The play has already been selected as an NEA Outstanding New American Play. And it’s a recipient of an Edgerton Foundation New American Plays Award. “Bengal Tiger,” like its creator, is destined for greatness. Catch them by the tail now, before they get away.
THE LOCATION: Center Theatre Group’s Kirk Douglas Theatre , 9820 Washington Blvd.
Culver City 90232 . ( 213) 628-2772 ; www.centertheatregroup.org
THE DETAILS: Tickets: $20-45. Thursday-Saturday at 8 p.m., Saturday at 2 p.m., Sunday at 1:00 and 6:30 p.m. , through June 7.
THE BOTTOM LINE: BEST BET
… Good Fences Make Good Neighbors: Eveoke Dance Theatre, always concerned with community, created “ Voices: Mapping the Hood,” as part of the Art @ the Core: Building Community project, a collaboration with Stone Paper Scissors, transcenDANCE Youth Arts Project, North Park Main Street and The Cultural Worker. The intent was “to use art as a catalyzing force for positive change,” specifically focused on North Park and City Heights . The result was “a visual, verbal and movement-based dialogue about community, and our role and responsibilities in it.” The multi-leveled presentation included poetry, oral histories, photos/video, visual art and of course, dance. The lobby installation featured drawings, maps, renderings and collages created by Leslie Ryan’s “Introduction to Landscape Architecture” class the NewSchool of Architecture & Design. There were some moving and some painful images. And so it was with the dance. It started out with an increasing ball of (projected) light. It ended with a film, “Home Away from Home” (directed by Maureen Blackwood), which focused on racism, telling a silent story of an African American woman who wants to bring a little bit of her roots into her suburban backyard, lovingly creating an African mud hut, which is disparaged and destroyed by her pinched-face, white neighbors. There were many dark moments, like the dance with props – an Eveoke trademark – this time, piles of little flat, shiny pebbles, which were horded, stolen and fought over. Again and again, the images, from Eveoke, transcenDANCE and poet Kendrick Dial were less than neighborly and communal, though there were some vague, scattered impressions of coming together. Perhaps this is an effort at bleak, brutal honesty, instead of a rosy-glow Pollyanna approach. The collaborative nature of the effort was impressive; the message one took away was somewhat less than optimistic.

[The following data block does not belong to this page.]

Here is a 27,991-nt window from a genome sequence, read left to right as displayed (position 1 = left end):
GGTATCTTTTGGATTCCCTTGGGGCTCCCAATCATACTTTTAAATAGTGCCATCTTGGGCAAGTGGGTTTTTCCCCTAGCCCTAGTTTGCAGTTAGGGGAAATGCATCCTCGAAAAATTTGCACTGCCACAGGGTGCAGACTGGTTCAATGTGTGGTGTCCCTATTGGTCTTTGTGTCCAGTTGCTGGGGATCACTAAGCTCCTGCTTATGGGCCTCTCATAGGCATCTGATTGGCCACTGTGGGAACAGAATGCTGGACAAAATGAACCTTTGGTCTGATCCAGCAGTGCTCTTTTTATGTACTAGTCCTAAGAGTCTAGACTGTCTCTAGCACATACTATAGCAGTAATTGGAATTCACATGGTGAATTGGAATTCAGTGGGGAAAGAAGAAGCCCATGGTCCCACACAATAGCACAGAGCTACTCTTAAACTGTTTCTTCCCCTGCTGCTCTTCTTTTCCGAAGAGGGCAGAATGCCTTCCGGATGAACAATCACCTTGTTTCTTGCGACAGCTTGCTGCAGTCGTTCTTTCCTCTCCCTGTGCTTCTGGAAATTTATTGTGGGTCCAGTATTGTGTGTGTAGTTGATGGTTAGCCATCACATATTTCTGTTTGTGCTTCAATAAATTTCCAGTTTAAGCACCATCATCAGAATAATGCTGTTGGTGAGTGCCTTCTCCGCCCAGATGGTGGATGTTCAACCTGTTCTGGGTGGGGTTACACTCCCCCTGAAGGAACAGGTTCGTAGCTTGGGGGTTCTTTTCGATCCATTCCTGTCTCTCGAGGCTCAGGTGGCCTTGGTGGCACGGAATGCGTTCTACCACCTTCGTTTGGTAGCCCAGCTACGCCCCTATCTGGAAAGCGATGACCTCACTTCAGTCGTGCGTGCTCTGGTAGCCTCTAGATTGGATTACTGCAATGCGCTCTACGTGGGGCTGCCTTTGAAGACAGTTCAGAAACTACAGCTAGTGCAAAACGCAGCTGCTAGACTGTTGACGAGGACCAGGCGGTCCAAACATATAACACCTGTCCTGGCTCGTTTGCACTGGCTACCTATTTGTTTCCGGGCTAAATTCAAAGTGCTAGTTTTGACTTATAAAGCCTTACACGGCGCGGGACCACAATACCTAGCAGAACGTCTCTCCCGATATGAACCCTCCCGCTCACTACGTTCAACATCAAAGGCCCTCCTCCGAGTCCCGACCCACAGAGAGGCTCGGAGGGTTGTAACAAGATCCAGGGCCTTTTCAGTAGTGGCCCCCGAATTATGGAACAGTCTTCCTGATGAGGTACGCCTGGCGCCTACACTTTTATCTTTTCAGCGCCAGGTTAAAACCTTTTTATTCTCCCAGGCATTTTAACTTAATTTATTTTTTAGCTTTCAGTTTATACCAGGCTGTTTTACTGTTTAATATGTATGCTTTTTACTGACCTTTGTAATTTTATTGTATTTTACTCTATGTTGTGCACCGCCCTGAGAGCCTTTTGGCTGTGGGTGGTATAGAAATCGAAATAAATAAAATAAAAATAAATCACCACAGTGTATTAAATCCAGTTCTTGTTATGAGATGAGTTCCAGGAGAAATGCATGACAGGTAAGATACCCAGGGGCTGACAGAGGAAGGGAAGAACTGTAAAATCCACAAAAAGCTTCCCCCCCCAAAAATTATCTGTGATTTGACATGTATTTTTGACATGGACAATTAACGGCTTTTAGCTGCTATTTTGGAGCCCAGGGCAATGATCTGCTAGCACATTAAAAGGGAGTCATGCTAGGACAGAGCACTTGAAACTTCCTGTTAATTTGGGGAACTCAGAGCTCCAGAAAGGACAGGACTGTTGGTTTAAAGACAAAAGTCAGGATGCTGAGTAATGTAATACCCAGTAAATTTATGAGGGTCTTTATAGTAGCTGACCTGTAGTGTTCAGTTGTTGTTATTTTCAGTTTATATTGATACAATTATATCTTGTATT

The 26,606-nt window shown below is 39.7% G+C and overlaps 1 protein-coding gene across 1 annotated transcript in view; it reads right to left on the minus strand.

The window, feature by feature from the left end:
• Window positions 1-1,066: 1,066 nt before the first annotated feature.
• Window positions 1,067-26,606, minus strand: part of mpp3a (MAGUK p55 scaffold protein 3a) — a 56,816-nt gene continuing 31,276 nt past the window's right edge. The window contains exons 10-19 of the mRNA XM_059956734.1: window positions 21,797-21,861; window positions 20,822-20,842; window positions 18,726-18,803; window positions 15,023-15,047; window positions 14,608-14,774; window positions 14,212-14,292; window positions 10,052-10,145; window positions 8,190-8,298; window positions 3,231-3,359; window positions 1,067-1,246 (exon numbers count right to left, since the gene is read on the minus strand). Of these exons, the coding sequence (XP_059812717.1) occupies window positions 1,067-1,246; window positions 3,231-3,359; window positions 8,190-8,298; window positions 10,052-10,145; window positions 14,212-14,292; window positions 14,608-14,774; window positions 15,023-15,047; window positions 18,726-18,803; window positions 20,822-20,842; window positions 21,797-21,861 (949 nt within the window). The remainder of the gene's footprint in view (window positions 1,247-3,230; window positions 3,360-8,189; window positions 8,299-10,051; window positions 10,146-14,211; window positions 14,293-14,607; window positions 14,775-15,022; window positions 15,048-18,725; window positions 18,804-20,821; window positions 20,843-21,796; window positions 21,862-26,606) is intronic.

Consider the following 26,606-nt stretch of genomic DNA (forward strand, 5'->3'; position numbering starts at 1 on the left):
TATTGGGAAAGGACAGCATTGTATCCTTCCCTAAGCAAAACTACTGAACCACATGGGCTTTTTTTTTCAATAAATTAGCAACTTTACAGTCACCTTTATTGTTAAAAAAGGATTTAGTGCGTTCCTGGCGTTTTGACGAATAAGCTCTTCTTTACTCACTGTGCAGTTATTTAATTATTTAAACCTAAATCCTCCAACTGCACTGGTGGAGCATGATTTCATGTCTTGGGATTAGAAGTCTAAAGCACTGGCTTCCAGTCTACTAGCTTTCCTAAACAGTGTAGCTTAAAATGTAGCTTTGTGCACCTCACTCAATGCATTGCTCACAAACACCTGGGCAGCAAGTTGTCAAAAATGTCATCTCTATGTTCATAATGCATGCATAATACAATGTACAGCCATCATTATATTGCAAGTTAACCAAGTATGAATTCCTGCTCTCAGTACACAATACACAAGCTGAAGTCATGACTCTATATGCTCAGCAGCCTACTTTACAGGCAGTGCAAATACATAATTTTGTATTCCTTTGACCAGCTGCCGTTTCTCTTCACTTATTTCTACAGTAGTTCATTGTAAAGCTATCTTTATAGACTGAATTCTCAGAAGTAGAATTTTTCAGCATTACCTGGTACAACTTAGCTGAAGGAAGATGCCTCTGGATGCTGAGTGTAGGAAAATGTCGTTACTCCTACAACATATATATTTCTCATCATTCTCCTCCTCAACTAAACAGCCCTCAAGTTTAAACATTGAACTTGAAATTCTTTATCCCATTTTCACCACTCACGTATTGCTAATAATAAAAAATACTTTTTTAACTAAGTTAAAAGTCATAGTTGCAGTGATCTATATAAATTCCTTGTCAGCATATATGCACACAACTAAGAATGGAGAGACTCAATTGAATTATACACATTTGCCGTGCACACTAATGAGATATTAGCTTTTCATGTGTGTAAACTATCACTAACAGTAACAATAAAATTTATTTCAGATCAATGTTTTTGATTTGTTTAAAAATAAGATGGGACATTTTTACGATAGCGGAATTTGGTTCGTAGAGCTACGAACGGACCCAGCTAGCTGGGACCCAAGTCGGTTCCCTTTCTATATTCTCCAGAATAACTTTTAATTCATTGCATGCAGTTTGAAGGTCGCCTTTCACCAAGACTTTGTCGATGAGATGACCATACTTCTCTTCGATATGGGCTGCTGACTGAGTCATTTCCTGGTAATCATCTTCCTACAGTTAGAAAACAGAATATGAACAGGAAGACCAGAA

The dance segment is over, but the “Voices” program continues with an installation at Art Produce Gallery ( 3139 University Avenue in North Park ), the ongoing lobby installation at the Tenth Avenue Theatre, and the “ OurSpace /Creative Exchange,” derived from the idea of Potlatch, a public ritual/festival/feast among some indigenous cultures that reflects a sharing and redistribution of wealth. In an effort to provide “an antidote to the internet-based virtual exchanges and market-driven connections so abundant today,” and to “initiate real connections between people and communities” by means of “real objects exchanged in a real space,” the artists invite the public to bring a gift, “something small, something you created, something found, something meaningful,” something little enough to fit in a baggie, to trade at Art Produce Gallery. For further information on Art @ the Core, go to www.artcoresd.org.
NEWS AND VIEWS
Big week for the Arts in San Diego :
…On June 1, there was an energetic, impassioned rally at the City Education Center , to object to the proposal to eliminate the Visual and Performing Arts department (VAPA) in the San Diego Unified School District . Several hundred people showed up, carrying signs, standing in the street, watching wonderfully talented students, holding banners they designed, wearing costumes, playing music, to demonstrate the importance of the arts to the lives and education of young people. The San Diego Guild of Puppetry brought a huge skeleton puppet, which wandered around the lawn sporting a sign that read: “Don’t Kill Arts in Our Schools.” All the arts in elementary schools were at peril, including music, band, chorus, drama, visual art, and the outreach programs from arts organizations that go into the schools. It’s all coordinated through the $3.2 million VAPA program. The day after the forceful, spirited rally, hundreds showed up at the hearing, to speak out against the proposed cuts. And it was all worthwhile. The final vote was 4-1, in support of VAPA, with Board of Education President Shelia Jackson casting the only dissenting vote. Ironic, too, since she was the only member of the Board who showed up at the rally, though she refused to say how she was going to vote when pressed. At the Tuesday meeting, also taken off the table for this year was a proposed cut to OCILE, the Off-Campus Integrated Learning Experiences programs. These programs, that take place at Balboa Park , among other locations, offer integrated arts/learning opportunities for fourth, fifth, and sixth grade students. Many local arts and cultural organization participate in the $11 million program. Saved! Whew.